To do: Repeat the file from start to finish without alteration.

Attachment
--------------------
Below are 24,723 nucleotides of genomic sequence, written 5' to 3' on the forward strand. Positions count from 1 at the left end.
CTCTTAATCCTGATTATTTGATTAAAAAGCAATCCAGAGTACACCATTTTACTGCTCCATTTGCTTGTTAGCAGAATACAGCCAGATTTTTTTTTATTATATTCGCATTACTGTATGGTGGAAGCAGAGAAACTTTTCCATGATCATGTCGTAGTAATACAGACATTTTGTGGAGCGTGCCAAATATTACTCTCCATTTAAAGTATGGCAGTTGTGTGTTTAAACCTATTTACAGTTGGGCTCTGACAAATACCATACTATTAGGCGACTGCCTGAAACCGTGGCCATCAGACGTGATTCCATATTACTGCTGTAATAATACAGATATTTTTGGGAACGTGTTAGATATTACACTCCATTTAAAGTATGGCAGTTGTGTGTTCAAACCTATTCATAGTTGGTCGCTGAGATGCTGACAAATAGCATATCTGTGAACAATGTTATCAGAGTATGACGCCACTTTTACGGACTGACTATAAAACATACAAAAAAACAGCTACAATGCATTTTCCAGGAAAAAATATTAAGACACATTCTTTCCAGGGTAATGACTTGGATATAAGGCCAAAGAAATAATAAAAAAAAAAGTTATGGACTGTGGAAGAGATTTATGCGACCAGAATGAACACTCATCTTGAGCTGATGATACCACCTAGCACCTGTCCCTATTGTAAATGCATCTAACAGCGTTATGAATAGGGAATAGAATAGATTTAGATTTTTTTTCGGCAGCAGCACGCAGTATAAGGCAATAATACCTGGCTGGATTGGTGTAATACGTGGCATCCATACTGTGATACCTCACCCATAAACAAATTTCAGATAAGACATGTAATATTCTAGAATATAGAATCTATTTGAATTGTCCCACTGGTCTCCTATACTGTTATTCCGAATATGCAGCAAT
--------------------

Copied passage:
Below are 24,723 nucleotides of genomic sequence, written 5' to 3' on the forward strand. Positions count from 1 at the left end.
CTCTTAATCCTGATTATTTGATTAAAAAGCAATCCAGAGTACACCATTTTACTGCTCCATTTGCTTGTTAGCAGAATACAGCCAGATTTTTTTTTATTATATTCGCATTACTGTATGGTGGAAGCAGAGAAACTTTTCCATGATCATGTCGTAGTAATACAGACATTTTGTGGAGCGTGCCAAATATTACTCTCCATTTAAAGTATGGCAGTTGTGTGTTTAAACCTATTTACAGTTGGGCTCTGACAAATACCATACTATTAGGCGACTGCCTGAAACCGTGGCCATCAGACGTGATTCCATATTACTGCTGTAATAATACAGATATTTTTGGGAACGTGTTAGATATTACACTCCATTTAAAGTATGGCAGTTGTGTGTTCAAACCTATTCATAGTTGGTCGCTGAGATGCTGACAAATAGCATATCTGTGAACAATGTTATCAGAGTATGACGCCACTTTTACGGACTGACTATAAAACATACAAAAAAACAGCTACAATGCATTTTCCAGGAAAAAATATTAAGACACATTCTTTCCAGGGTAATGACTTGGATATAAGGCCAAAGAAATAATAAAAAAAAAAGTTATGGACTGTGGAAGAGATTTATGCGACCAGAATGAACACTCATCTTGAGCTGATGATACCACCTAGCACCTGTCCCTATTGTAAATGCATCTAACAGCGTTATGAATAGGGAATAGAATAGATTTAGATTTTTTTTCGGCAGCAGCACGCAGTATAAGGCAATAATACCTGGCTGGATTGGTGTAATACGTGGCATCCATACTGTGATACCTCACCCATAAACAAATTTCAGATAAGACATGTAATATTCTAGAATATAGAATCTATTTGAATTGTCCCACTGGTCTCCTATACTGTTATTCCGAATATGCAGCAAT